I Climbed It!


This is Moro Rock, and I climbed it!


Moro Rock is in the middle of the Sequoia National Park, near Crescent Meadow. As the shuttle bus I was riding in approached the park from the south on the General’s Highway, we could see Moro Rock towering above everything.

I’d never heard of Moro Rock before I started researching my trip to Sequoia National Park. In my research, I learned the rock is there, it’s big, and people climb it. Since it was in the part of the park I’d be in and it was one of the things to see (and on a shuttle route), I decided I should get a look at it. I didn’t decide to climb it until I was in the park. Why not? I thought. I’m here. I should do it.

According to https://en.wikipedia.org/wiki/Moro_Rock,

Moro Rock is a dome-shaped granite monolith. Common in the Sierra Nevada, these domes form by exfoliation, the spalling or casting off in scales, plates, or sheets of rock layers on otherwise unjointed granite. Outward expansion of the granite results in exfoliations. Expansion results from load relief; when the overburden that once capped the granite has eroded away, the source of compression is removed and the granite slowly expands. Fractures that form during exfoliation tend to cut corners. This ultimately results in rounded dome-like forms.[6]

The climb up Moro Rock includes over 350 steps on a railed staircase. According to the Moro Rock Wikipedia entry, the

stairway, designed by the National Park Service and built in the 1930s by the Civilian Conservation Corps, is cut into and poured onto the rock, so that visitors can hike to the top..[T]he…stairway adopted a design policy of blending with the natural surfaces to the greatest extent possible. The 797-foot-long stairway was designed by National Park Service landscape architect Merel S. Sager and engineer Frank Diehl, following natural ledges and crevices.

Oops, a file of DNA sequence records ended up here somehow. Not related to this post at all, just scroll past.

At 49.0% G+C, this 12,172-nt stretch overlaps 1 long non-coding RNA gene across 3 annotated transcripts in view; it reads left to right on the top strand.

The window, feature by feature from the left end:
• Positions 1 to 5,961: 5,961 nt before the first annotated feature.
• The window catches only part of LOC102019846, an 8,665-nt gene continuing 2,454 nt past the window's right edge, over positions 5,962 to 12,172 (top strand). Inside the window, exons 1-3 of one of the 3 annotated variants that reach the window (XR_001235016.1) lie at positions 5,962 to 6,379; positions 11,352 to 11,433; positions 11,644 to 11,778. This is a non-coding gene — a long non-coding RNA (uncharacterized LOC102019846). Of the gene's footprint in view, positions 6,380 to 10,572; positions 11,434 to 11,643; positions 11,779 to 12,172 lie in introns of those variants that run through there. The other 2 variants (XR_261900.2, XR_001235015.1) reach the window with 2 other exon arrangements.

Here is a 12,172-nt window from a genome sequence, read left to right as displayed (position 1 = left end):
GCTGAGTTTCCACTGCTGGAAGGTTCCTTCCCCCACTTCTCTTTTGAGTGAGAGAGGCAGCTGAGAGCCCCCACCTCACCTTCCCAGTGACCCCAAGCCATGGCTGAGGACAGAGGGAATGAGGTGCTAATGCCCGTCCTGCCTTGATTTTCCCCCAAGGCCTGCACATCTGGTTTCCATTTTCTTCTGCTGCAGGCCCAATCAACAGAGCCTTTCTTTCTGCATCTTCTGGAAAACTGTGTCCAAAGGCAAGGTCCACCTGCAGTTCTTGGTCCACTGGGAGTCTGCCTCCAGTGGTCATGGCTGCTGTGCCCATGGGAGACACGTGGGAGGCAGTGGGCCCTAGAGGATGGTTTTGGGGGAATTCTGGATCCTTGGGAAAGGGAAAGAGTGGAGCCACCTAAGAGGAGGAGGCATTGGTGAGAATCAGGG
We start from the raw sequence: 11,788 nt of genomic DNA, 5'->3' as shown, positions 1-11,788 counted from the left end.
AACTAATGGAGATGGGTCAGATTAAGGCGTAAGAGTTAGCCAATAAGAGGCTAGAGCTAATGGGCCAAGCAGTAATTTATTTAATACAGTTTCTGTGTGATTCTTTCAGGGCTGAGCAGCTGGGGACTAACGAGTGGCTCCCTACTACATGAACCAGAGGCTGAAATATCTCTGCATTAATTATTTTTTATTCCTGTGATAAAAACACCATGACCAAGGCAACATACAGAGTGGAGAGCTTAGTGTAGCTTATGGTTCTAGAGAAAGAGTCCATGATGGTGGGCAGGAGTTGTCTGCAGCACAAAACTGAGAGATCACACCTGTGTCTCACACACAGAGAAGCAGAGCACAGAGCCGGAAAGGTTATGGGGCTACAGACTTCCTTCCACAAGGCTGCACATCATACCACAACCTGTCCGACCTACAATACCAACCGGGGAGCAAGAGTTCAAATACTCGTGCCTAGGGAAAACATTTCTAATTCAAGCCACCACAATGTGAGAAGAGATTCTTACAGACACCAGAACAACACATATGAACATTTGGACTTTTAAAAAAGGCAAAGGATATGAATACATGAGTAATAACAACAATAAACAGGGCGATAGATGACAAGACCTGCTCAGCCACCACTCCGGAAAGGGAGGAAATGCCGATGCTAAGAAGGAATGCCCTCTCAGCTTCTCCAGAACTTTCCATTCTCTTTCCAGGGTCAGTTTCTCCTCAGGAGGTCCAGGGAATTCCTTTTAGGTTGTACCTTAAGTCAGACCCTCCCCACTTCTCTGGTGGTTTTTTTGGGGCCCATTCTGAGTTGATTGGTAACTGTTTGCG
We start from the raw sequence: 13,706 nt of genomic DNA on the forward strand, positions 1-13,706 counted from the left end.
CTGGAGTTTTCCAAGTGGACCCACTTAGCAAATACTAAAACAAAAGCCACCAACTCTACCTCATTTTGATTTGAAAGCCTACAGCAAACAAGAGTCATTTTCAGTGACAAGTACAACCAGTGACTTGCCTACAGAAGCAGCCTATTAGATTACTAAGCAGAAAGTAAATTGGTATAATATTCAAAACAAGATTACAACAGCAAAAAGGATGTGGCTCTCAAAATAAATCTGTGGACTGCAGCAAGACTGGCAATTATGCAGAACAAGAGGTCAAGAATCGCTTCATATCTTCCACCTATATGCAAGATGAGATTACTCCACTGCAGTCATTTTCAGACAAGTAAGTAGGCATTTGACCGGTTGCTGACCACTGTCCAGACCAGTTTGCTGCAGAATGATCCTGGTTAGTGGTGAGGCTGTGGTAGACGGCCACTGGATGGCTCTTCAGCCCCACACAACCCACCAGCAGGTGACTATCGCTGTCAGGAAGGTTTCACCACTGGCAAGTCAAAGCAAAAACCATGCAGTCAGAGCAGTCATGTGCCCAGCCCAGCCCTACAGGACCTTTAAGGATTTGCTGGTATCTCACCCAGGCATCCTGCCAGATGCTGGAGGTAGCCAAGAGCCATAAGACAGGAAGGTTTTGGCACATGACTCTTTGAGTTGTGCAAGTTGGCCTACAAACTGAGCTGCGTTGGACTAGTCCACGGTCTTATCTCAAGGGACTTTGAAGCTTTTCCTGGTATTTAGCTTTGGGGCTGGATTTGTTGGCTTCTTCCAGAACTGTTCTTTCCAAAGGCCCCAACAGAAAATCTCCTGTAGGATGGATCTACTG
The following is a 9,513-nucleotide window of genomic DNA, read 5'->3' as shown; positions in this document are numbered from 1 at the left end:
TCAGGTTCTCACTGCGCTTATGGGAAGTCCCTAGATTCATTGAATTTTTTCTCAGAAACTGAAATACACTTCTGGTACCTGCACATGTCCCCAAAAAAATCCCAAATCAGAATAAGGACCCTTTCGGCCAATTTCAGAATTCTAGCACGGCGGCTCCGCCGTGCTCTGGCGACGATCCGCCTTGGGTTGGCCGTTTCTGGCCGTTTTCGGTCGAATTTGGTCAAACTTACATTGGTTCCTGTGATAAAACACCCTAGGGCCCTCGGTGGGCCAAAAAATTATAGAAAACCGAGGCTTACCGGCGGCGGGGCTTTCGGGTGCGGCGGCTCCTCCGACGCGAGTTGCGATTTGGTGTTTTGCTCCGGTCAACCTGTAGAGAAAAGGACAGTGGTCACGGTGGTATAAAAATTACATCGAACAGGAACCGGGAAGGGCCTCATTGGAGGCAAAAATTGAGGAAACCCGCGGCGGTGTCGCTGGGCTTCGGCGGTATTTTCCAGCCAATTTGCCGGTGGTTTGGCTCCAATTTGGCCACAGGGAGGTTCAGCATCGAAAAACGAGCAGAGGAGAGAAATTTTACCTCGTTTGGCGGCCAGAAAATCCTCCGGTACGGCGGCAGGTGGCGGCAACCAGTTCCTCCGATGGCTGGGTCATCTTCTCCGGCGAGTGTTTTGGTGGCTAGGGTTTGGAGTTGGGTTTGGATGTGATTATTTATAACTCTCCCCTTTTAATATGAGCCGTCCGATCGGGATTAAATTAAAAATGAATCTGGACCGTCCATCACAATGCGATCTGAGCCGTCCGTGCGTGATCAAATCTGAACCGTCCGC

In some places with a less steep incline, there are no steps. The hike up Moro Rock covers 1/4 mile, and there is a 300 feet increase in elevation from bottom to top.

I’m in better physical condition than I was at the start of the summer, but I’m not necessarily in great shape for climbing large chunks of granite. Also, since I didn’t have a safe place to leave my laptop, I was lugging it around in my backpack. It would have been an easier climb without that weight on my shoulders.

The sky was overcast when I arrived at Moro Rock, and I appreciated not having the sun beating down on my head. However, there are warnings at the bottom of the rock saying it is a bad idea to do the hike if there are dark clouds in the sky. People have died after being struck by lightning on Moro Rock. I decided to make the climb anyway, justifying my actions because

#1 I was already there, and I didn’t know when or if I would be there again

#2 the dark clouds were over there and not directly over the rock

#3 I saw no bolts of lighting in the sky

#4 (the ever popular) lots of other people were doing it.

I took the climbing slow and stopped to rest as often as I needed to. There were many spots with amazing views, so I was able to see lovely scenery and take many photos while I was resting.

A view from Moro Rock of the twisty, turny General's Highway.

A view from Moro Rock of the twisty, turny General’s Highway.

There were also several informational boards to read along the way. I stopped to read them all while catching my breath.

A rock formation below Moro Rock.

A rock formation below Moro Rock.

In some places, the path was very narrow, with room for only one person to pass through. Many other hikers just pushed pass me, even if they had room to step aside and let me through first. Also, groups of four, five, eight people often plowed right past me, even though it would have been more sensible to let the single person (me!) pass first. Most people seemed to be in a big hurry, first to get to the top, then to get off the rock. (Maybe everyone was worried about lightning.)